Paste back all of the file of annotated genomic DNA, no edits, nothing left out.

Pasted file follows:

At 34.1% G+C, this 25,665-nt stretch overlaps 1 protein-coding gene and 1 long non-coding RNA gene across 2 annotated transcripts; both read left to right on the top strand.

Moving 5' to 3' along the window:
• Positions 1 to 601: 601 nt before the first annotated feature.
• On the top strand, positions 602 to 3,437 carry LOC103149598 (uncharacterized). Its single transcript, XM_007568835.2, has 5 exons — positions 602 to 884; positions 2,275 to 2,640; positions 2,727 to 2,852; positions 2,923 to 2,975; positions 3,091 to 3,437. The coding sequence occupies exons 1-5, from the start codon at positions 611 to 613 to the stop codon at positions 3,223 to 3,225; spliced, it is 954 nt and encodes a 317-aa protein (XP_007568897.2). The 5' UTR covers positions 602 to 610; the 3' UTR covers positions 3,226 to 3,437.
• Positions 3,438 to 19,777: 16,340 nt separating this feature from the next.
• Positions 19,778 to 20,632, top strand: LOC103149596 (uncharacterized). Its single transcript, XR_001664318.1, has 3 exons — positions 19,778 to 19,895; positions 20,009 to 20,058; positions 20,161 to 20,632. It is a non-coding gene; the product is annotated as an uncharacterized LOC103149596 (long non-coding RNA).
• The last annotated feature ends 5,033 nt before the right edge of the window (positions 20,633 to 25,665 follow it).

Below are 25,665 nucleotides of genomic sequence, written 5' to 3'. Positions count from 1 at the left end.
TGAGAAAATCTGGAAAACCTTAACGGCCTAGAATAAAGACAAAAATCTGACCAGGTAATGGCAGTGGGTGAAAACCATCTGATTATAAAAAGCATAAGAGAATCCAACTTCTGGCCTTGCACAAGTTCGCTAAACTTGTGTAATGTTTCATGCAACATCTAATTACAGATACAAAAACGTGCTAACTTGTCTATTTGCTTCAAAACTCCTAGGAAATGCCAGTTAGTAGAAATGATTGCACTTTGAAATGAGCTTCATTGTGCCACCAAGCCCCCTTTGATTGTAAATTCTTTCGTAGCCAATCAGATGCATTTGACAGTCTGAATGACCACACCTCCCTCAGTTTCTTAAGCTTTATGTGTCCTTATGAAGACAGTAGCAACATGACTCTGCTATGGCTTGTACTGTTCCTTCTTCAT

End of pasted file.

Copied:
At 34.1% G+C, this 25,665-nt stretch overlaps 1 protein-coding gene and 1 long non-coding RNA gene across 2 annotated transcripts; both read left to right on the top strand.

Moving 5' to 3' along the window:
• Positions 1 to 601: 601 nt before the first annotated feature.
• On the top strand, positions 602 to 3,437 carry LOC103149598 (uncharacterized). Its single transcript, XM_007568835.2, has 5 exons — positions 602 to 884; positions 2,275 to 2,640; positions 2,727 to 2,852; positions 2,923 to 2,975; positions 3,091 to 3,437. The coding sequence occupies exons 1-5, from the start codon at positions 611 to 613 to the stop codon at positions 3,223 to 3,225; spliced, it is 954 nt and encodes a 317-aa protein (XP_007568897.2). The 5' UTR covers positions 602 to 610; the 3' UTR covers positions 3,226 to 3,437.
• Positions 3,438 to 19,777: 16,340 nt separating this feature from the next.
• Positions 19,778 to 20,632, top strand: LOC103149596 (uncharacterized). Its single transcript, XR_001664318.1, has 3 exons — positions 19,778 to 19,895; positions 20,009 to 20,058; positions 20,161 to 20,632. It is a non-coding gene; the product is annotated as an uncharacterized LOC103149596 (long non-coding RNA).
• The last annotated feature ends 5,033 nt before the right edge of the window (positions 20,633 to 25,665 follow it).

Below are 25,665 nucleotides of genomic sequence, written 5' to 3'. Positions count from 1 at the left end.
TGAGAAAATCTGGAAAACCTTAACGGCCTAGAATAAAGACAAAAATCTGACCAGGTAATGGCAGTGGGTGAAAACCATCTGATTATAAAAAGCATAAGAGAATCCAACTTCTGGCCTTGCACAAGTTCGCTAAACTTGTGTAATGTTTCATGCAACATCTAATTACAGATACAAAAACGTGCTAACTTGTCTATTTGCTTCAAAACTCCTAGGAAATGCCAGTTAGTAGAAATGATTGCACTTTGAAATGAGCTTCATTGTGCCACCAAGCCCCCTTTGATTGTAAATTCTTTCGTAGCCAATCAGATGCATTTGACAGTCTGAATGACCACACCTCCCTCAGTTTCTTAAGCTTTATGTGTCCTTATGAAGACAGTAGCAACATGACTCTGCTATGGCTTGTACTGTTCCTTCTTCAT